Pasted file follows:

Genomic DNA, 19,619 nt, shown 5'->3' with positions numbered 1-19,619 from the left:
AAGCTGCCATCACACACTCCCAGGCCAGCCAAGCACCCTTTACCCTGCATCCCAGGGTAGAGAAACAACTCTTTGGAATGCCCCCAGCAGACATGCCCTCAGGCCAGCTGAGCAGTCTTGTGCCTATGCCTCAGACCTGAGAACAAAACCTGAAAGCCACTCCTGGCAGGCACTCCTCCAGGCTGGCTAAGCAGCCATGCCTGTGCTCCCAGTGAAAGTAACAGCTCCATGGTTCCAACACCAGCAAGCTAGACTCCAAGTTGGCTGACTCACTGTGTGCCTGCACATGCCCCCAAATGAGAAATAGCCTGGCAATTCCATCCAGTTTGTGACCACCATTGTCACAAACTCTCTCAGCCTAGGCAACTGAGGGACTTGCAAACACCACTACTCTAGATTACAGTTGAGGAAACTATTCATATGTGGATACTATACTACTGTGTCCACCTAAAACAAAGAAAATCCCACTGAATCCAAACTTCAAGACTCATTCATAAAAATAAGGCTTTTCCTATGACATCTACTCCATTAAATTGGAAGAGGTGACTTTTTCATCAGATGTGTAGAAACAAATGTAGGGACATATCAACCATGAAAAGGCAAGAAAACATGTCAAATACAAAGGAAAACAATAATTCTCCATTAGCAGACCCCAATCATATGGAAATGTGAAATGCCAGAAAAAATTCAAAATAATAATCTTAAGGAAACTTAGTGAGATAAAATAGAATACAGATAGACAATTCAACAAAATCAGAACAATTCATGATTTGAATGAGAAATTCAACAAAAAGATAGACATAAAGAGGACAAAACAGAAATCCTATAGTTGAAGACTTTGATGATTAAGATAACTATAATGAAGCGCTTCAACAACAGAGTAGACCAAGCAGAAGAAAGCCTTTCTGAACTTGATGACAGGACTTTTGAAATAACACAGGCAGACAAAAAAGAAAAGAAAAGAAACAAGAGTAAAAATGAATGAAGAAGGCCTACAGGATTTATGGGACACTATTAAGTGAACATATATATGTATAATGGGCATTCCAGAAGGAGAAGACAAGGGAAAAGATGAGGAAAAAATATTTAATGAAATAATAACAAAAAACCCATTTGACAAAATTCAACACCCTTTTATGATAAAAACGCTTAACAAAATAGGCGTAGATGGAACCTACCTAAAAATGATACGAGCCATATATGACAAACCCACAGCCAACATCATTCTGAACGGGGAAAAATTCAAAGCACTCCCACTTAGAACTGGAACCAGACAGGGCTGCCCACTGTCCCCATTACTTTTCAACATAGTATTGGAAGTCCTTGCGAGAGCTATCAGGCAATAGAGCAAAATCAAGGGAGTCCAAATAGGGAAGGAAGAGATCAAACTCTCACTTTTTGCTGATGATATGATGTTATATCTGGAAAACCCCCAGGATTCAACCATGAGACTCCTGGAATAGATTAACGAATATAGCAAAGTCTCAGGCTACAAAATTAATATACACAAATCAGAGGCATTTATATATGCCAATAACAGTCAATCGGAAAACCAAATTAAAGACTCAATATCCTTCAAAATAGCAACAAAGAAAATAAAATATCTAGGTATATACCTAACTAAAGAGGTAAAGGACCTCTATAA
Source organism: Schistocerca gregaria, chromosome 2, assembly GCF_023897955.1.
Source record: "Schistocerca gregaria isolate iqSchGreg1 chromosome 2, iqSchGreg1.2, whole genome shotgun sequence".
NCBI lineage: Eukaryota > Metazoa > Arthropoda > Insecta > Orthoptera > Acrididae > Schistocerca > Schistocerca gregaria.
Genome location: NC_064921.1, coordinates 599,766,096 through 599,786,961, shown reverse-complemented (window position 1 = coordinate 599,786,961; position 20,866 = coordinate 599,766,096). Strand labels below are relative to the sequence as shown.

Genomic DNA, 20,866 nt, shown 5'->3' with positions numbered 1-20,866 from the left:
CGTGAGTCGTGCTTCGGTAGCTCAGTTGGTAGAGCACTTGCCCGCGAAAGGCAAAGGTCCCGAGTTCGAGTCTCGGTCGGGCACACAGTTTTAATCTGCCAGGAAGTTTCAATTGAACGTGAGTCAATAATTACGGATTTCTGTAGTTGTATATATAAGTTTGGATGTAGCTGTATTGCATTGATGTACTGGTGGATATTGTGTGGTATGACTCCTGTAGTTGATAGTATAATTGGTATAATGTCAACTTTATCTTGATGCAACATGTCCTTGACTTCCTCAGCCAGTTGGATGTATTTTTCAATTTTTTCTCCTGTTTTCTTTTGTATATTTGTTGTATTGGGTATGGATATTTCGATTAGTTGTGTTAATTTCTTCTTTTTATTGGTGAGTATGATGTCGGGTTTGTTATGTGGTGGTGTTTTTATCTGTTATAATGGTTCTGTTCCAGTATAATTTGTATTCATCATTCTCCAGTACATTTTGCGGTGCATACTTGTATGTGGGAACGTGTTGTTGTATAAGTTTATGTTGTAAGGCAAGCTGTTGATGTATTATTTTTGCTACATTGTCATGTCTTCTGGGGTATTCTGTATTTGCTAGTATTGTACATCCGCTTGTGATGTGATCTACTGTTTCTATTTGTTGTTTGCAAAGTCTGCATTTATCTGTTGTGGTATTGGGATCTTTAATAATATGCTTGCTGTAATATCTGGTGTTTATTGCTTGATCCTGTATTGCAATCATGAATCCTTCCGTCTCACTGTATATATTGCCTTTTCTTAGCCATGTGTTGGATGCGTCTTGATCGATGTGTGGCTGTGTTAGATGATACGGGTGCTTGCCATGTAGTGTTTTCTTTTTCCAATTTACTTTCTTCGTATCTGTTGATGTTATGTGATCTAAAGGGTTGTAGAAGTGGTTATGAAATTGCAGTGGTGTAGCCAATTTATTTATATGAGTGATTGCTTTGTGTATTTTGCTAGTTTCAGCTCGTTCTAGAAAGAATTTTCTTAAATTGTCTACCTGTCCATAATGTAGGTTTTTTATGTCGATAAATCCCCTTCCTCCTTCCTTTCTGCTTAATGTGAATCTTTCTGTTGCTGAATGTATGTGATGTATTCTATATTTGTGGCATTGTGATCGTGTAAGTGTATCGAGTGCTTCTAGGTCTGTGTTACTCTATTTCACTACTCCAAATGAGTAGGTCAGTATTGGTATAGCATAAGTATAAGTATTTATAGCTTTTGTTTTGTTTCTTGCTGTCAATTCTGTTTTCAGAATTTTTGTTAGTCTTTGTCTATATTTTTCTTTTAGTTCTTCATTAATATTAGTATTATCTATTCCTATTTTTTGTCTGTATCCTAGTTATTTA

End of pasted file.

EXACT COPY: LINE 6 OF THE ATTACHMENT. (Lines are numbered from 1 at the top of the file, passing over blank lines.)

Genome location: NC_064921.1, coordinates 599,766,096 through 599,786,961, shown reverse-complemented (window position 1 = coordinate 599,786,961; position 20,866 = coordinate 599,766,096). Strand labels below are relative to the sequence as shown.